Cash-starved Air India is putting its crew on a diet, changing their inflight menu to special low-fat meals.
Dhananjay Kumar, the state-run airline’s spokesman, said on Wednesday the objective was to provide healthy and cost-effective meals to crew on domestic and international flights.
Kumar declined to comment on media reports that the cost per meal, mostly vegetarian, will come down to one-third of existing 500-800 rupees (up to $11) a meal.
The new menu was introduced on Monday, on flights originating from New Delhi and Mumbai and will be extended to other routes soon.
“Special low-fat diet meals have been worked out on a day-wise basis in order to provide light and healthy meal with a home [Indian] touch,” an airline statement said.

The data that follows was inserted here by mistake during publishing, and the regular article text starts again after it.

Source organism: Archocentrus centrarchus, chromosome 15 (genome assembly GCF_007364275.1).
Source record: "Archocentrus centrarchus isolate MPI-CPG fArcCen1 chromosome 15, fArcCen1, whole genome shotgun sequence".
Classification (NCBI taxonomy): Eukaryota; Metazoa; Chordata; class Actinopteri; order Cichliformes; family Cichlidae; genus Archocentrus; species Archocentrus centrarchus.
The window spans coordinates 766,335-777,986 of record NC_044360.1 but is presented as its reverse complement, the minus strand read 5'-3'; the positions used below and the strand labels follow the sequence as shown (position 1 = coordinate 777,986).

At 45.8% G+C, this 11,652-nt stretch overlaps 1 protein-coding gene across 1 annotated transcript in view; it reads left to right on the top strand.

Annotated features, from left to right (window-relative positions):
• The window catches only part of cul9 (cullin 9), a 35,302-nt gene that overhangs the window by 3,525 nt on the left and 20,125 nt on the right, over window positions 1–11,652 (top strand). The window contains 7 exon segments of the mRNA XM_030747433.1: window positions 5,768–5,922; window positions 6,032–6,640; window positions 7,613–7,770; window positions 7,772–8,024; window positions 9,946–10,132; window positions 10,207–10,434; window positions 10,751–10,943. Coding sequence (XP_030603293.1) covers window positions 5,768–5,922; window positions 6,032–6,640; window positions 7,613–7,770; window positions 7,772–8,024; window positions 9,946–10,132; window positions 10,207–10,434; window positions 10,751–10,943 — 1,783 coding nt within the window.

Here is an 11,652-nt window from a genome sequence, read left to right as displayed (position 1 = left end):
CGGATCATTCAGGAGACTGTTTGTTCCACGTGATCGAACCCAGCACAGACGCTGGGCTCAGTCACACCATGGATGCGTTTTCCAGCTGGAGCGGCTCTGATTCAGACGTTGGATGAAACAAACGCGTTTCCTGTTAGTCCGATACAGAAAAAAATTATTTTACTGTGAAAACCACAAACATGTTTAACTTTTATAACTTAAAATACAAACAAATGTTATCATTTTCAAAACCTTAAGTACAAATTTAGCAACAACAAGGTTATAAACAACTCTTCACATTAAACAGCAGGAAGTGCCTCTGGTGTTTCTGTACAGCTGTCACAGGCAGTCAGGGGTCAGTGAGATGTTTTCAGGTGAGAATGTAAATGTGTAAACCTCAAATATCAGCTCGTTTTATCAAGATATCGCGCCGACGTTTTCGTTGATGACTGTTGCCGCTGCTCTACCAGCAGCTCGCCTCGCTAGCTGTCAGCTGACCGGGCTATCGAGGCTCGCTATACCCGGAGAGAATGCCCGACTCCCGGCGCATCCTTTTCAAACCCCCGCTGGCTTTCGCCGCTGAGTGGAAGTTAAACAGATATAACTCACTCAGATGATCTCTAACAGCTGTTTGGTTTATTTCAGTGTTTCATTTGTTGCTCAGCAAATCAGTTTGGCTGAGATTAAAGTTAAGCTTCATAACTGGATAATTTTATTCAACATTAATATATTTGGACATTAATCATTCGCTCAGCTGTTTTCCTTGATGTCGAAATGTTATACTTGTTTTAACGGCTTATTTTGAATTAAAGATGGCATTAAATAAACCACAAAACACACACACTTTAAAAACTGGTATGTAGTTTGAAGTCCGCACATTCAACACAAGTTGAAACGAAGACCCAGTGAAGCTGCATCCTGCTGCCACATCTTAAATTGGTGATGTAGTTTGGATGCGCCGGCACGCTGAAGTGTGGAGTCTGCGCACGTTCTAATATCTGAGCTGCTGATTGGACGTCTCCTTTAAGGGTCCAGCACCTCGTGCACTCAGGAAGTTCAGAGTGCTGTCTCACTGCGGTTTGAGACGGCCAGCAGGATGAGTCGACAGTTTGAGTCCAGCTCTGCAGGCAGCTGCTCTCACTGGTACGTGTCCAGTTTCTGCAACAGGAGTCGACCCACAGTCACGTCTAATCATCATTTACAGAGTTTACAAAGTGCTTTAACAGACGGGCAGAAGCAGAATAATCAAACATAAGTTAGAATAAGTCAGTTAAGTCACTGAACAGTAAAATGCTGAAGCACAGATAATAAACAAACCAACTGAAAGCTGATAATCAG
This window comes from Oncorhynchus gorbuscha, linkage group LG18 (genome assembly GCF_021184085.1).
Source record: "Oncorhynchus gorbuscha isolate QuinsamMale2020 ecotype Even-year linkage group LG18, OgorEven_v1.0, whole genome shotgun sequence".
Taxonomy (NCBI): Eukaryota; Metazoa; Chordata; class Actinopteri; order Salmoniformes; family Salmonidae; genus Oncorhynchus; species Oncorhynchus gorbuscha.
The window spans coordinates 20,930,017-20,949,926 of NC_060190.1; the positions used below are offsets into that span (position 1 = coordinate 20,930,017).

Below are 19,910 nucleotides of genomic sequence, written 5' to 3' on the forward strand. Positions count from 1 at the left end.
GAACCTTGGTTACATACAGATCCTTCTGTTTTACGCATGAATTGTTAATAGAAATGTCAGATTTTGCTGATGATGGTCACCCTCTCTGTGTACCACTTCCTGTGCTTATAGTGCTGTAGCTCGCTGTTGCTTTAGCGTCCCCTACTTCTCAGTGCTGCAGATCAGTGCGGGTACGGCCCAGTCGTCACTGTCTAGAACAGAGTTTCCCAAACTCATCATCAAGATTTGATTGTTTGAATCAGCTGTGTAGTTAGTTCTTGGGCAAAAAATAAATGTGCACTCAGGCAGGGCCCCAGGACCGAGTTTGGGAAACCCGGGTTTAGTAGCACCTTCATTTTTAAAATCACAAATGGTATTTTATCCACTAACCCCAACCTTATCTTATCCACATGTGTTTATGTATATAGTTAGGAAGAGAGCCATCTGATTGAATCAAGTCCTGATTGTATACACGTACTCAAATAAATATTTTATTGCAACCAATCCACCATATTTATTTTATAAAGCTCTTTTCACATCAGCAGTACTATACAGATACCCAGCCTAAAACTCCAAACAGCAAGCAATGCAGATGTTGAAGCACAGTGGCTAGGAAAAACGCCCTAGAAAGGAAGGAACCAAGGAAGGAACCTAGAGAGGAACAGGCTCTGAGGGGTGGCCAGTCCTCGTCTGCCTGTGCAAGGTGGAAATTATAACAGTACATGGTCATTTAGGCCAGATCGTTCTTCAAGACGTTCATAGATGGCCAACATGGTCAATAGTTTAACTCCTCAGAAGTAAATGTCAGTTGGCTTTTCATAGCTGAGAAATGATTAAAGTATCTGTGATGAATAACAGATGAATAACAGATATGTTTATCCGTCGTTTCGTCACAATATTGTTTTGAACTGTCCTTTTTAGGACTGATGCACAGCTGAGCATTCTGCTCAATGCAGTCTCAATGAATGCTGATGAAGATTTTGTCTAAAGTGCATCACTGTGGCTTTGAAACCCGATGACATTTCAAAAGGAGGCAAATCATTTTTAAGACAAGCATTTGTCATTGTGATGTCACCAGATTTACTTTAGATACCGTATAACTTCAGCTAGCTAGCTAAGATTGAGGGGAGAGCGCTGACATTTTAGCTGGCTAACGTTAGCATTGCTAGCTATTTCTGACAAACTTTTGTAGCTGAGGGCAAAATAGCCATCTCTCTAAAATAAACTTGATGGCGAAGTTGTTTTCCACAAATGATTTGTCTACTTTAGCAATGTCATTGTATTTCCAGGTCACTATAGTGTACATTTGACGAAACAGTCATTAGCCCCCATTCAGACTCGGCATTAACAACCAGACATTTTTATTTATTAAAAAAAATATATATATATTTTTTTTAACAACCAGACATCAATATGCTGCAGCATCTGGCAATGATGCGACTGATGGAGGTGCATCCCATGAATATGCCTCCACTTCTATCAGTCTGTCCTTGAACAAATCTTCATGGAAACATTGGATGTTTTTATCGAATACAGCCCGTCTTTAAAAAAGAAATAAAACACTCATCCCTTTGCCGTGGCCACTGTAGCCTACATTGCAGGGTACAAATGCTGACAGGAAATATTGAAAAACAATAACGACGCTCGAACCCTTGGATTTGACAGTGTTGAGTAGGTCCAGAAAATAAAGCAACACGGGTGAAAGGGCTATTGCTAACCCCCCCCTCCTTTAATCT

In 2009, the airline fired 10 female cabin crew employees for being overweight after they failed to get back in shape three years after they were switched to ground crew jobs.
The decision over the menu change, meanwhile, comes at a time when the Indian government is trying to divest from Air India, which has debts amounting to nearly 580 billion rupees ($8bn).
After an earlier failed attempt to sell the airline off last year, Prime Minister Narendra Modi‘s government is expected to try again in October.
India has for years propped up the debt-laden airline by infusing equity to keep it alive – the government injected 39.75 billion rupees ($553m) into Air India in the fiscal year that ended on March 31.
The country’s wider aviation sector is also facing turmoil with one of its biggest private carriers, Jet Airways, filing for bankruptcy, while passenger growth in the market overall has slowed.